Investor: Health startups, forget about employers

By Chris Gullo

SkipFleshmanSkip Fleshman, a Managing Partner at Asset Management Ventures, shared a few tips for those mobile health startups looking to become more that just "one-trick pony" developers of successful apps. In order to capitalize on their real potential and become a long-term, viable business, Fleshman has a few lessons learned to share based on his firm's investments in a number of health startups, including, perhaps most notably, HealthTap and Proteus Biomedical.

Fleshman acknowledges that there has been explosive growth in mHealth over the past year, but cautions that many startups are targeting niche audiences. His most controversial piece of advice? Startups should forget about self-insured employers offering their wares to employees and find a different business model.

"This is a sector that venture capitalists, health care providers, insurance companies and physicians should be paying much more attention to," Fleshman writes over at Xconomy. "Entrepreneurs already are."

For more advice, check out our article on seven tips for health startups looking to raise venture capital, which includes comments that a panel of investors made at last year's mHealth Summit.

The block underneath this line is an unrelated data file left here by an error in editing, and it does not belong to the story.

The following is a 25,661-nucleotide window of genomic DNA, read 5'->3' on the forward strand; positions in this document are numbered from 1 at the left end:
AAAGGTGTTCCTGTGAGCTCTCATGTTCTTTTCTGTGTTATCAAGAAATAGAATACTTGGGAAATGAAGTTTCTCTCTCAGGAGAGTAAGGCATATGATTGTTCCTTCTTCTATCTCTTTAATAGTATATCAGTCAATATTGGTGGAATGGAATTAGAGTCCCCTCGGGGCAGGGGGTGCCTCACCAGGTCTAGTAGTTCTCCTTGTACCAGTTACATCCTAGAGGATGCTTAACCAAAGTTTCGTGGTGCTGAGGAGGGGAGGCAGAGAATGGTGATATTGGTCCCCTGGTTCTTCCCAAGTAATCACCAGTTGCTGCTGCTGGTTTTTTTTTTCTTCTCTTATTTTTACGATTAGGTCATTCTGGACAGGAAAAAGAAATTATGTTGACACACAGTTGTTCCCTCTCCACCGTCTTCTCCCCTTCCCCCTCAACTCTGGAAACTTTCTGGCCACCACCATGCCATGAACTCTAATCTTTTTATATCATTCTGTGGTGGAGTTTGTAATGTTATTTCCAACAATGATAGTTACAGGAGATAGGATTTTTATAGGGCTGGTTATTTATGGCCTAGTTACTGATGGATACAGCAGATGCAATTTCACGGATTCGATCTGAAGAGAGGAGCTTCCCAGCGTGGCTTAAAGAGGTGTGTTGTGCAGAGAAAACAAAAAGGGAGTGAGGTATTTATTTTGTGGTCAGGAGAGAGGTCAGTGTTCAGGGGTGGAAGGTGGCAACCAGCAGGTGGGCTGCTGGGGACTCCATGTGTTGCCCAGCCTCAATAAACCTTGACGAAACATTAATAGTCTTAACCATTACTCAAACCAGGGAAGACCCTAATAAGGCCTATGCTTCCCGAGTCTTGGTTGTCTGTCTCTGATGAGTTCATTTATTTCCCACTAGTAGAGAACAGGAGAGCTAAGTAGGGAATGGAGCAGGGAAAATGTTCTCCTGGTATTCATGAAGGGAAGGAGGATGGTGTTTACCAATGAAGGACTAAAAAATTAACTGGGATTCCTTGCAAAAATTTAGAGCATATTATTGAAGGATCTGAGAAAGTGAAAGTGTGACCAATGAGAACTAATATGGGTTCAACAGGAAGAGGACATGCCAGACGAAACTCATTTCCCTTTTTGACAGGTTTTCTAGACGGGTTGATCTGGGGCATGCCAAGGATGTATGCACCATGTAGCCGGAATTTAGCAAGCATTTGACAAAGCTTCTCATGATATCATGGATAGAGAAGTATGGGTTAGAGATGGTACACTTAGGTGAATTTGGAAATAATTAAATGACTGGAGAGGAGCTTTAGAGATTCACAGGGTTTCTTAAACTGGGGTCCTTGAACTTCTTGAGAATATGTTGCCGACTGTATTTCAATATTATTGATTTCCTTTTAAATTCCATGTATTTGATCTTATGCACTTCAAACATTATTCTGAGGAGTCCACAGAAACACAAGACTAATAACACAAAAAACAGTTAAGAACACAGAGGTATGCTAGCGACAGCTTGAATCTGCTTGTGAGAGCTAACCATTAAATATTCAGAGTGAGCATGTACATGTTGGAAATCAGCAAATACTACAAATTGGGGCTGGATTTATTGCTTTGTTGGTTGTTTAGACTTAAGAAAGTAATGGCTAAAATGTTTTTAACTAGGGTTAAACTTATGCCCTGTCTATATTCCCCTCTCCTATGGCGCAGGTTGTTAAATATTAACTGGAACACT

Read on for a few highlights from Fleshman's article:

Provide actionable advice to the user: Large amounts of data collected from apps and connected devices is worthless if the user can't do anything with the information: Fleshman: "What’s important for these products is that they lead to an actual lifestyle change, improve a person’s health, or lower healthcare costs." Fleshman points to Withings as an example of a company that has been successful here.

Create a unique application that's not easily copied. There are countless apps in the AppStore for diet, weight loss, and exercise that offer very similar functionality. Standing out with unique features, both to consumers and in a legal sense, is crucial. Fleshman: "By and large, if you are not developing something that is inherently or legally difficult to copy, you’ve lost some value."

Forget about employers. Employee wellness programs may look appealing to startups, but Fleshman cautions against this route. Fleshman: "Many startup founders still believe that large corporations can be a great customer or channel for health and wellness products. The idea is that this will help keep employees healthy and reduce absenteeism and insurance premiums. Well, I still haven’t heard which specific organization at IBM, United Airlines, or P&G has budget to buy this stuff and I find it hard to believe the ROI will be quantifiable." Instead, Fleshman advises that companies should focus on working directly with payors and providers. Fleshman: "If you want to build a real company, then solve a real medical problem and start, from day one, with a plan that works alongside the payers, providers, and physicians."

Read the rest of Fleshman's must-read column over at Xconomy, here.

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